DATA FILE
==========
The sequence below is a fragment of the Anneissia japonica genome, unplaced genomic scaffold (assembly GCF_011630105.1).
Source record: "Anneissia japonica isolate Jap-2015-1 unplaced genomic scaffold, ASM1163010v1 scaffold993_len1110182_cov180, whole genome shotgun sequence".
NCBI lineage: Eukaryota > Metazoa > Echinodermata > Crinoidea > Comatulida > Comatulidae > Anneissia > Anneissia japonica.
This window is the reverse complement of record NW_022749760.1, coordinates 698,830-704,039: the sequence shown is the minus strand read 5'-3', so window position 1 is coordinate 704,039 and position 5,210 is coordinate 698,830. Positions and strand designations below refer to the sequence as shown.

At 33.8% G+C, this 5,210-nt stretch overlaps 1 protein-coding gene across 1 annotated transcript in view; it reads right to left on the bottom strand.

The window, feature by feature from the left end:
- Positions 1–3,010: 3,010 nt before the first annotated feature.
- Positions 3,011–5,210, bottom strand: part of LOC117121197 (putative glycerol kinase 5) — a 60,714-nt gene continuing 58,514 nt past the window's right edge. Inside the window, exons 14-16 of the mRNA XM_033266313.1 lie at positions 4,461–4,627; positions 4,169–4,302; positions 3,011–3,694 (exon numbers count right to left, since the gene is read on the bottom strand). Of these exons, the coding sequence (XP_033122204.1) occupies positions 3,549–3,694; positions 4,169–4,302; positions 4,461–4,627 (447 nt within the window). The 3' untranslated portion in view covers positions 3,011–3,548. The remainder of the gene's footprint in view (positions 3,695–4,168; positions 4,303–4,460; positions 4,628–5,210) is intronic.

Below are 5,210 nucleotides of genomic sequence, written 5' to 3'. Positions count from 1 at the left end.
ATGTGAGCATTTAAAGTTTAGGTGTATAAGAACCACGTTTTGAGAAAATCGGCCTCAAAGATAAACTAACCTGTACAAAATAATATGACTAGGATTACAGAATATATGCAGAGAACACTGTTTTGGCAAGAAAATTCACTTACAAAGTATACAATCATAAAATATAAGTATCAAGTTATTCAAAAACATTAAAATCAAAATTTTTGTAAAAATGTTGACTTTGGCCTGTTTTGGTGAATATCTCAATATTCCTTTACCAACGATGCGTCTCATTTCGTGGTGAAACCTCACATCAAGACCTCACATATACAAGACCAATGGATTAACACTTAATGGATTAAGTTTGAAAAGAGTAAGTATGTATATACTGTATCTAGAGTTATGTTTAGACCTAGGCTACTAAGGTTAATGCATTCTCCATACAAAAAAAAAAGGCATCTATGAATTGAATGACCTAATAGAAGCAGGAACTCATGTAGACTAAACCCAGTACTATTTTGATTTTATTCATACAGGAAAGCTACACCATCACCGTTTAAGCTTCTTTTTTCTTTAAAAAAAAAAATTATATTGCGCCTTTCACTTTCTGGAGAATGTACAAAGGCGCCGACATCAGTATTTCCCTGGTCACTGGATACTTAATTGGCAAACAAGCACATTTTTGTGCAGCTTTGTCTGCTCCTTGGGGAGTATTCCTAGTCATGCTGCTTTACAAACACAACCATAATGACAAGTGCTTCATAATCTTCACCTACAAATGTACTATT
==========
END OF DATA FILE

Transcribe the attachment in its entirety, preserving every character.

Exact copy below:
The sequence below is a fragment of the Anneissia japonica genome, unplaced genomic scaffold (assembly GCF_011630105.1).
Source record: "Anneissia japonica isolate Jap-2015-1 unplaced genomic scaffold, ASM1163010v1 scaffold993_len1110182_cov180, whole genome shotgun sequence".
NCBI lineage: Eukaryota > Metazoa > Echinodermata > Crinoidea > Comatulida > Comatulidae > Anneissia > Anneissia japonica.
This window is the reverse complement of record NW_022749760.1, coordinates 698,830-704,039: the sequence shown is the minus strand read 5'-3', so window position 1 is coordinate 704,039 and position 5,210 is coordinate 698,830. Positions and strand designations below refer to the sequence as shown.

At 33.8% G+C, this 5,210-nt stretch overlaps 1 protein-coding gene across 1 annotated transcript in view; it reads right to left on the bottom strand.

The window, feature by feature from the left end:
- Positions 1–3,010: 3,010 nt before the first annotated feature.
- Positions 3,011–5,210, bottom strand: part of LOC117121197 (putative glycerol kinase 5) — a 60,714-nt gene continuing 58,514 nt past the window's right edge. Inside the window, exons 14-16 of the mRNA XM_033266313.1 lie at positions 4,461–4,627; positions 4,169–4,302; positions 3,011–3,694 (exon numbers count right to left, since the gene is read on the bottom strand). Of these exons, the coding sequence (XP_033122204.1) occupies positions 3,549–3,694; positions 4,169–4,302; positions 4,461–4,627 (447 nt within the window). The 3' untranslated portion in view covers positions 3,011–3,548. The remainder of the gene's footprint in view (positions 3,695–4,168; positions 4,303–4,460; positions 4,628–5,210) is intronic.

Below are 5,210 nucleotides of genomic sequence, written 5' to 3'. Positions count from 1 at the left end.
ATGTGAGCATTTAAAGTTTAGGTGTATAAGAACCACGTTTTGAGAAAATCGGCCTCAAAGATAAACTAACCTGTACAAAATAATATGACTAGGATTACAGAATATATGCAGAGAACACTGTTTTGGCAAGAAAATTCACTTACAAAGTATACAATCATAAAATATAAGTATCAAGTTATTCAAAAACATTAAAATCAAAATTTTTGTAAAAATGTTGACTTTGGCCTGTTTTGGTGAATATCTCAATATTCCTTTACCAACGATGCGTCTCATTTCGTGGTGAAACCTCACATCAAGACCTCACATATACAAGACCAATGGATTAACACTTAATGGATTAAGTTTGAAAAGAGTAAGTATGTATATACTGTATCTAGAGTTATGTTTAGACCTAGGCTACTAAGGTTAATGCATTCTCCATACAAAAAAAAAAGGCATCTATGAATTGAATGACCTAATAGAAGCAGGAACTCATGTAGACTAAACCCAGTACTATTTTGATTTTATTCATACAGGAAAGCTACACCATCACCGTTTAAGCTTCTTTTTTCTTTAAAAAAAAAAATTATATTGCGCCTTTCACTTTCTGGAGAATGTACAAAGGCGCCGACATCAGTATTTCCCTGGTCACTGGATACTTAATTGGCAAACAAGCACATTTTTGTGCAGCTTTGTCTGCTCCTTGGGGAGTATTCCTAGTCATGCTGCTTTACAAACACAACCATAATGACAAGTGCTTCATAATCTTCACCTACAAATGTACTATT